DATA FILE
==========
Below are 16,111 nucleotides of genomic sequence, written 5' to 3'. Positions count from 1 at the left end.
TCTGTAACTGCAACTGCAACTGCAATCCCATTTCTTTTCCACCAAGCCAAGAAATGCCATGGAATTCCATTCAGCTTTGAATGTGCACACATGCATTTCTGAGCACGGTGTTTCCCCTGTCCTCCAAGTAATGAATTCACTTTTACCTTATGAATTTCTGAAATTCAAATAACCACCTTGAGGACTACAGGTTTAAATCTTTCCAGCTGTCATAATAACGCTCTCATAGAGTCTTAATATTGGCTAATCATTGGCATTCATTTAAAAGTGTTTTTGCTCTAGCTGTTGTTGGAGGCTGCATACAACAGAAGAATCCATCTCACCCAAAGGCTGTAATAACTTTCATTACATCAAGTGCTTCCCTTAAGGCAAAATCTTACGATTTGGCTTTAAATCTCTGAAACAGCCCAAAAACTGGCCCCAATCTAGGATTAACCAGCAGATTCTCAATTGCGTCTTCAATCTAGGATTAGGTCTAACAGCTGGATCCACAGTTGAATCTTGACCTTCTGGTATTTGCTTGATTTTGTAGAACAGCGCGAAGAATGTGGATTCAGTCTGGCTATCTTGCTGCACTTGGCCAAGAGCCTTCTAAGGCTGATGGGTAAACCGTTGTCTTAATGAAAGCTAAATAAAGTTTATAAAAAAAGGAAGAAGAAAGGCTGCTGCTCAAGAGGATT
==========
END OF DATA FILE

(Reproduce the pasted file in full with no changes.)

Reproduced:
Below are 16,111 nucleotides of genomic sequence, written 5' to 3'. Positions count from 1 at the left end.
TCTGTAACTGCAACTGCAACTGCAATCCCATTTCTTTTCCACCAAGCCAAGAAATGCCATGGAATTCCATTCAGCTTTGAATGTGCACACATGCATTTCTGAGCACGGTGTTTCCCCTGTCCTCCAAGTAATGAATTCACTTTTACCTTATGAATTTCTGAAATTCAAATAACCACCTTGAGGACTACAGGTTTAAATCTTTCCAGCTGTCATAATAACGCTCTCATAGAGTCTTAATATTGGCTAATCATTGGCATTCATTTAAAAGTGTTTTTGCTCTAGCTGTTGTTGGAGGCTGCATACAACAGAAGAATCCATCTCACCCAAAGGCTGTAATAACTTTCATTACATCAAGTGCTTCCCTTAAGGCAAAATCTTACGATTTGGCTTTAAATCTCTGAAACAGCCCAAAAACTGGCCCCAATCTAGGATTAACCAGCAGATTCTCAATTGCGTCTTCAATCTAGGATTAGGTCTAACAGCTGGATCCACAGTTGAATCTTGACCTTCTGGTATTTGCTTGATTTTGTAGAACAGCGCGAAGAATGTGGATTCAGTCTGGCTATCTTGCTGCACTTGGCCAAGAGCCTTCTAAGGCTGATGGGTAAACCGTTGTCTTAATGAAAGCTAAATAAAGTTTATAAAAAAAGGAAGAAGAAAGGCTGCTGCTCAAGAGGATT